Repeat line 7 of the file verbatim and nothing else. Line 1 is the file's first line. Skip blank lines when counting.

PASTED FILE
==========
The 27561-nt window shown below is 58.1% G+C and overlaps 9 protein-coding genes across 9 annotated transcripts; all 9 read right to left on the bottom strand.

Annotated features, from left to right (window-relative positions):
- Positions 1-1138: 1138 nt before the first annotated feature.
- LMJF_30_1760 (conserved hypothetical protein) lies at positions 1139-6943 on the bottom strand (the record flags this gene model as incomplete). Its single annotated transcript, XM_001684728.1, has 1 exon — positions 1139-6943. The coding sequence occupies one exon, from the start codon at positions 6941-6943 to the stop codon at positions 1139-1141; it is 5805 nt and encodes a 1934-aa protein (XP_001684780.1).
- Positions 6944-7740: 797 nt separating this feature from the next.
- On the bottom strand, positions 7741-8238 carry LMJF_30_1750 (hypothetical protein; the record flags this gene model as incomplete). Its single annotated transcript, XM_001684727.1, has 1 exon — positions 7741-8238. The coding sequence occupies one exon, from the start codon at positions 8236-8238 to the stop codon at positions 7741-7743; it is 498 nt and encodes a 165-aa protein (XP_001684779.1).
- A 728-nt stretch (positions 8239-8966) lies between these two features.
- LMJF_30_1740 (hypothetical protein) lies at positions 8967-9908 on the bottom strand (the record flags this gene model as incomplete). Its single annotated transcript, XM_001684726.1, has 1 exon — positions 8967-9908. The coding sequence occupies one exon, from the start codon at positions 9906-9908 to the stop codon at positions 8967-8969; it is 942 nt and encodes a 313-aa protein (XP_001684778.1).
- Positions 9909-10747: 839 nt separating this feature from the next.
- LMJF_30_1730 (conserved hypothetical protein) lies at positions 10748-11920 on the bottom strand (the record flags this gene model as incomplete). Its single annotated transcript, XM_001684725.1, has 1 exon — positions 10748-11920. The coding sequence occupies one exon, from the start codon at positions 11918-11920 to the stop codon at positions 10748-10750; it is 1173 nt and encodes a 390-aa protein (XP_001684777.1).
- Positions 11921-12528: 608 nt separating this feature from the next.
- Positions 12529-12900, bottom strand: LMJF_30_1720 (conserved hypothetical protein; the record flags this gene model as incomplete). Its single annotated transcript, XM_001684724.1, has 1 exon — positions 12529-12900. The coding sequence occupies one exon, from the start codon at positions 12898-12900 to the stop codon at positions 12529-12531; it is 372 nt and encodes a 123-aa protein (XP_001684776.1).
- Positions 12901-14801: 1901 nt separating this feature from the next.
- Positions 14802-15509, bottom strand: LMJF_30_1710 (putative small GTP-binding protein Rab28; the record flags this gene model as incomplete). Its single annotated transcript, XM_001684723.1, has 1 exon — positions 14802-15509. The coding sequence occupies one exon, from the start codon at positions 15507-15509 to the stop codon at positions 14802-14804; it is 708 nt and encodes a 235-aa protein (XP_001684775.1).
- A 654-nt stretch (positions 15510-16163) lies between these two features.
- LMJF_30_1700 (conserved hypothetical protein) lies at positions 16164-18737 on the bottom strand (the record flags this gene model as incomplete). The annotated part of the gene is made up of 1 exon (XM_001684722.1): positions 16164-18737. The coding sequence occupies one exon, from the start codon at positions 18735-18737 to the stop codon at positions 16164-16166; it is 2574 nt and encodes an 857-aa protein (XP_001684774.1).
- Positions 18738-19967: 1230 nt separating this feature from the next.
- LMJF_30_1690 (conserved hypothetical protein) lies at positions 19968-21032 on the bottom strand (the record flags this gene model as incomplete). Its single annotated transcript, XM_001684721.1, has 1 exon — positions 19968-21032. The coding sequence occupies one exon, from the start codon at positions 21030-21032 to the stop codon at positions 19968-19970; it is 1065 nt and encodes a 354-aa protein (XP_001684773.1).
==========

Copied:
- A 728-nt stretch (positions 8239-8966) lies between these two features.